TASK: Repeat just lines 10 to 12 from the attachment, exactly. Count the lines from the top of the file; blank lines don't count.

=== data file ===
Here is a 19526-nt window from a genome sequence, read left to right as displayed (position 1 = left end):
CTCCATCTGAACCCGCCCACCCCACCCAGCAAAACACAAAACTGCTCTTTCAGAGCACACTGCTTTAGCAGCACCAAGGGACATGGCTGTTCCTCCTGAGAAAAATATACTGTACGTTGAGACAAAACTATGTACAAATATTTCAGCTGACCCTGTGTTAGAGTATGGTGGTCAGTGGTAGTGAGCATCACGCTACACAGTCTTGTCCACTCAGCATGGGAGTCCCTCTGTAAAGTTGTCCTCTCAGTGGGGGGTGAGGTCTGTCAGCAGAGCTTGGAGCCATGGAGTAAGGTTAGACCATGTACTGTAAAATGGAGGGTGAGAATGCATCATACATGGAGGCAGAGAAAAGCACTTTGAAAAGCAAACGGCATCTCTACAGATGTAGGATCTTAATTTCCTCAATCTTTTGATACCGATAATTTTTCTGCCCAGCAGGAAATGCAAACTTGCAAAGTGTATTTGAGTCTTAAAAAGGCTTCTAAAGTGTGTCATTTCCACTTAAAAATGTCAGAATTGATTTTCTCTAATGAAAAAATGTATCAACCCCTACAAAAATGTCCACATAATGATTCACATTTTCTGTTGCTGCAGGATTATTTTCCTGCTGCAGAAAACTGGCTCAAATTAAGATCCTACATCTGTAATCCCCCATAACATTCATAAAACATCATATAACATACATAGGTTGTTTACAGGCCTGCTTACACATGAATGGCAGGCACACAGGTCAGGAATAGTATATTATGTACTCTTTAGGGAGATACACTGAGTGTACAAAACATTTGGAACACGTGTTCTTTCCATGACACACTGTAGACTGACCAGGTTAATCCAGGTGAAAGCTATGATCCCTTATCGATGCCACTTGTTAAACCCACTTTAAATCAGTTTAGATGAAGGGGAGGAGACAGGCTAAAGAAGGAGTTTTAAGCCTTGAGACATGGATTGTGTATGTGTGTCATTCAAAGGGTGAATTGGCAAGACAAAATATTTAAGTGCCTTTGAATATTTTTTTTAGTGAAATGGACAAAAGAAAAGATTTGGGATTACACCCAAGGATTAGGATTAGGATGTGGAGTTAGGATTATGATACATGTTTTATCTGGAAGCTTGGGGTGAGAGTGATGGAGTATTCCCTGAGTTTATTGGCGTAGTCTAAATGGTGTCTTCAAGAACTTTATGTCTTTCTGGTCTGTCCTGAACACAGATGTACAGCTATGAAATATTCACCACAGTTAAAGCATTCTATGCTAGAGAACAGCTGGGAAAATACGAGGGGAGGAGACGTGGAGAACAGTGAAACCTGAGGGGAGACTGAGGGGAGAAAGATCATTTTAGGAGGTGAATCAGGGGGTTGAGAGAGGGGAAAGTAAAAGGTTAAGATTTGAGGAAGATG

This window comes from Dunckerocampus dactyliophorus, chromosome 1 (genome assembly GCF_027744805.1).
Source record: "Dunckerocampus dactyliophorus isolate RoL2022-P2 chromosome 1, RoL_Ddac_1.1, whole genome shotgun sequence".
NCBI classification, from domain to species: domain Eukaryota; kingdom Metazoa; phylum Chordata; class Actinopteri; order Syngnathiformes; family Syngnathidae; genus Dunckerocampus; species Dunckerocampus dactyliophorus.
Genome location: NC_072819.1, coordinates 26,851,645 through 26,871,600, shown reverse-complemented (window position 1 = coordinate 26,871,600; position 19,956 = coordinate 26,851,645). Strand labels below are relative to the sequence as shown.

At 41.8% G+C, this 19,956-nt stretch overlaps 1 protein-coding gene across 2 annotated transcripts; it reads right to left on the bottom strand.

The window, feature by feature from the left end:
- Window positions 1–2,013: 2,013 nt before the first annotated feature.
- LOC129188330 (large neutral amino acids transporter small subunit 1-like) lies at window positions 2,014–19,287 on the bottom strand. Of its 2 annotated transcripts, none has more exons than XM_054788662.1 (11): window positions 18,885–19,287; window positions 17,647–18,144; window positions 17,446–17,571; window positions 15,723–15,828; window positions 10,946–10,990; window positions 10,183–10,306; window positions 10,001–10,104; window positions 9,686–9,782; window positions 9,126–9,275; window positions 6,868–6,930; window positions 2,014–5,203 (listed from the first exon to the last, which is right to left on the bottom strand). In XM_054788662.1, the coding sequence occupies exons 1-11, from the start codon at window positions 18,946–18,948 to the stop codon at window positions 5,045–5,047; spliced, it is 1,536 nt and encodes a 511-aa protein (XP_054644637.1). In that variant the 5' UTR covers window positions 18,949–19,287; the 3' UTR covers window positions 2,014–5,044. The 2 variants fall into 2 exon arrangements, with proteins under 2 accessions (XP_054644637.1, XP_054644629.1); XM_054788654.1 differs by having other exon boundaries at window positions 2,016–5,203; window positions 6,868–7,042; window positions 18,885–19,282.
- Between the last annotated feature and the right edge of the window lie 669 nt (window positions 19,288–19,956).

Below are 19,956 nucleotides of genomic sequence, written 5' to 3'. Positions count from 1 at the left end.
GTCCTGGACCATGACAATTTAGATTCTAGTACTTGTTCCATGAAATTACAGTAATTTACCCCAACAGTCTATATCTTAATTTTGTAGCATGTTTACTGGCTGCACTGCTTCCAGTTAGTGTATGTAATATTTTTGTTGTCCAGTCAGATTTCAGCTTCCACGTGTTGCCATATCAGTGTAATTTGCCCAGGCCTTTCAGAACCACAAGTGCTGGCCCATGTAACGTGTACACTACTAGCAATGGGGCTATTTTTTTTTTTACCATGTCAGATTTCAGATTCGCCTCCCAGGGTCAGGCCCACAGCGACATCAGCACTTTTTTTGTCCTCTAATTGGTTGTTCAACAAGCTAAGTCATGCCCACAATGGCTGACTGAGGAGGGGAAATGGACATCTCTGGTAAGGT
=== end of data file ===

- LOC129188330 (large neutral amino acids transporter small subunit 1-like) lies at window positions 2,014–19,287 on the bottom strand. Of its 2 annotated transcripts, none has more exons than XM_054788662.1 (11): window positions 18,885–19,287; window positions 17,647–18,144; window positions 17,446–17,571; window positions 15,723–15,828; window positions 10,946–10,990; window positions 10,183–10,306; window positions 10,001–10,104; window positions 9,686–9,782; window positions 9,126–9,275; window positions 6,868–6,930; window positions 2,014–5,203 (listed from the first exon to the last, which is right to left on the bottom strand). In XM_054788662.1, the coding sequence occupies exons 1-11, from the start codon at window positions 18,946–18,948 to the stop codon at window positions 5,045–5,047; spliced, it is 1,536 nt and encodes a 511-aa protein (XP_054644637.1). In that variant the 5' UTR covers window positions 18,949–19,287; the 3' UTR covers window positions 2,014–5,044. The 2 variants fall into 2 exon arrangements, with proteins under 2 accessions (XP_054644637.1, XP_054644629.1); XM_054788654.1 differs by having other exon boundaries at window positions 2,016–5,203; window positions 6,868–7,042; window positions 18,885–19,282.
- Between the last annotated feature and the right edge of the window lie 669 nt (window positions 19,288–19,956).

Below are 19,956 nucleotides of genomic sequence, written 5' to 3'. Positions count from 1 at the left end.